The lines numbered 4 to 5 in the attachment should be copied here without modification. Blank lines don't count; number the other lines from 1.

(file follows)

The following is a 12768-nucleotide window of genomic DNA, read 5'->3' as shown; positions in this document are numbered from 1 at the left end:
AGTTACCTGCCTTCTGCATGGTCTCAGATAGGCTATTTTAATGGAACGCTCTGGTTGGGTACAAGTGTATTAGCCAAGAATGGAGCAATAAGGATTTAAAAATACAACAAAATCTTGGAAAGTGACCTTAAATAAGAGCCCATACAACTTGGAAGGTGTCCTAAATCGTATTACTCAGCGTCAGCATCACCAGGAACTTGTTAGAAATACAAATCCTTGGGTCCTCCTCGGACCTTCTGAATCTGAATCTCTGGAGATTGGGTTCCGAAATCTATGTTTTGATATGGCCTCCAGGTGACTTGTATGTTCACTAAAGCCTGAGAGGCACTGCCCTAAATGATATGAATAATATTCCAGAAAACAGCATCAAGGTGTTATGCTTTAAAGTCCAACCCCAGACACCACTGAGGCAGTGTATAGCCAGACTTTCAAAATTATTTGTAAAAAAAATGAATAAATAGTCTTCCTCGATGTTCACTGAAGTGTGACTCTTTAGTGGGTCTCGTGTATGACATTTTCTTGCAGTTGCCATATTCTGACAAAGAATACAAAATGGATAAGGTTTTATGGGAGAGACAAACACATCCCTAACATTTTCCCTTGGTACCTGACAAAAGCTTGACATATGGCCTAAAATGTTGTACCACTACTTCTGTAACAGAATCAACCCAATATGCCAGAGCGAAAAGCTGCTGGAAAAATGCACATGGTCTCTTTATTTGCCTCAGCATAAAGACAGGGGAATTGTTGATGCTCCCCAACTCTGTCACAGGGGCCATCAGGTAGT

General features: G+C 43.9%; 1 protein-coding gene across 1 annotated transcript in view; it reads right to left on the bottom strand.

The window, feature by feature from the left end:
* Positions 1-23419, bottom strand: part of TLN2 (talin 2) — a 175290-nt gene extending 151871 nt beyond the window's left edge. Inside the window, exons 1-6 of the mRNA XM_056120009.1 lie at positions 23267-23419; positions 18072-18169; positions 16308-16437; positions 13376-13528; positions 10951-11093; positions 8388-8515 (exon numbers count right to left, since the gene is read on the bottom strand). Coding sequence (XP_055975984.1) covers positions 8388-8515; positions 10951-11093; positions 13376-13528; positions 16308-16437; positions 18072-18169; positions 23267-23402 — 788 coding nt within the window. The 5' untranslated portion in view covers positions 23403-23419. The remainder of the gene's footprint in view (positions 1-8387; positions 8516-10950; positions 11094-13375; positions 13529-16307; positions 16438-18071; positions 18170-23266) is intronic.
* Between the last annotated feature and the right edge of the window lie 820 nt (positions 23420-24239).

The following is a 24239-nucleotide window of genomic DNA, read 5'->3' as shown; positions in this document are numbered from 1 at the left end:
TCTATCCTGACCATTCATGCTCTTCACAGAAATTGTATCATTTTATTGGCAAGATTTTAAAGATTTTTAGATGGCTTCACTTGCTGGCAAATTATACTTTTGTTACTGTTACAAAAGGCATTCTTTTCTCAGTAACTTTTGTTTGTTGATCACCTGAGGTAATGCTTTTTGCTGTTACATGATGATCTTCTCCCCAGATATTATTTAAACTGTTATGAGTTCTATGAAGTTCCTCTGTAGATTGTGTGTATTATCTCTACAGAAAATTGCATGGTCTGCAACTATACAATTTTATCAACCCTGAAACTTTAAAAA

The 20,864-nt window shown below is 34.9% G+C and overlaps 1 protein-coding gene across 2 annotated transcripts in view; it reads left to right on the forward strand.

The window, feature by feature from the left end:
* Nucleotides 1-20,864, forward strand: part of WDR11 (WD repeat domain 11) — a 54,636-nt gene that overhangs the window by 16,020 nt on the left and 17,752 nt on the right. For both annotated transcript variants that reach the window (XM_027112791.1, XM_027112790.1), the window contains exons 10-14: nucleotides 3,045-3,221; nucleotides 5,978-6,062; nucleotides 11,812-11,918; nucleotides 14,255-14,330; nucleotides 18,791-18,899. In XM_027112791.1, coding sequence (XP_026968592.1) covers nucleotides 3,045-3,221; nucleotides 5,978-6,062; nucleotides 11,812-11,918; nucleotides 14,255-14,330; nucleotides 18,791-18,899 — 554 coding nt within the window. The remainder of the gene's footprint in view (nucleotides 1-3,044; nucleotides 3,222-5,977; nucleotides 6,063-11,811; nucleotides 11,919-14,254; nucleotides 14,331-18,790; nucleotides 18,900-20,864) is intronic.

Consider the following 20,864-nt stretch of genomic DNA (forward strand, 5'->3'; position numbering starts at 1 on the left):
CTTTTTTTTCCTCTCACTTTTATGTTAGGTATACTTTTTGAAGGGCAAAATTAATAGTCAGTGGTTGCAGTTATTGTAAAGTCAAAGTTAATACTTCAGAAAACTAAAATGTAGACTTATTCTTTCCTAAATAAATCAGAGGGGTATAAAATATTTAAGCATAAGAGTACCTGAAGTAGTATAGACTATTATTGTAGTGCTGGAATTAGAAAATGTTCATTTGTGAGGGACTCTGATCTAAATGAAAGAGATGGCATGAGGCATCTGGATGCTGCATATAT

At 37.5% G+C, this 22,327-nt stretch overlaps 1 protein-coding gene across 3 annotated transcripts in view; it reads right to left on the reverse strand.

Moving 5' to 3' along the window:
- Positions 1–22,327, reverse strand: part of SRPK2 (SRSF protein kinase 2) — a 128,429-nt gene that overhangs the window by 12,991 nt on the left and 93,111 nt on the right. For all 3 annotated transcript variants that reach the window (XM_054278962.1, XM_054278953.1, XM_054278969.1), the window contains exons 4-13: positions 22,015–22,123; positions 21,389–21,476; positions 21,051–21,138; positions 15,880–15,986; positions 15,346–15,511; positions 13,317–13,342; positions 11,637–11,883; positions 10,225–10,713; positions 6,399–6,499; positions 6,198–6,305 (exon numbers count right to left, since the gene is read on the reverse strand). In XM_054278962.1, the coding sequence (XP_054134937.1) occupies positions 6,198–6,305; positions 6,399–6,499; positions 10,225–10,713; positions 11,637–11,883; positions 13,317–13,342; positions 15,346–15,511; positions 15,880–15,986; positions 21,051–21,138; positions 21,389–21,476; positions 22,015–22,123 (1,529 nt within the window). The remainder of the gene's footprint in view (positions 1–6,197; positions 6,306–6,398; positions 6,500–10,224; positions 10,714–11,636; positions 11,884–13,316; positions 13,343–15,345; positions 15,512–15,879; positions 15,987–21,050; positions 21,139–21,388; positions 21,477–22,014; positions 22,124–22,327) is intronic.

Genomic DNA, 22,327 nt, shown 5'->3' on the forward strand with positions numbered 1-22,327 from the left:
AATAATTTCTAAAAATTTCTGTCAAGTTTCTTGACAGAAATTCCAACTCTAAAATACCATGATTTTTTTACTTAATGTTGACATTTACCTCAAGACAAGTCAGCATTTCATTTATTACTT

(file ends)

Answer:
The window, feature by feature from the left end:
* Positions 1-23419, bottom strand: part of TLN2 (talin 2) — a 175290-nt gene extending 151871 nt beyond the window's left edge. Inside the window, exons 1-6 of the mRNA XM_056120009.1 lie at positions 23267-23419; positions 18072-18169; positions 16308-16437; positions 13376-13528; positions 10951-11093; positions 8388-8515 (exon numbers count right to left, since the gene is read on the bottom strand). Coding sequence (XP_055975984.1) covers positions 8388-8515; positions 10951-11093; positions 13376-13528; positions 16308-16437; positions 18072-18169; positions 23267-23402 — 788 coding nt within the window. The 5' untranslated portion in view covers positions 23403-23419. The remainder of the gene's footprint in view (positions 1-8387; positions 8516-10950; positions 11094-13375; positions 13529-16307; positions 16438-18071; positions 18170-23266) is intronic.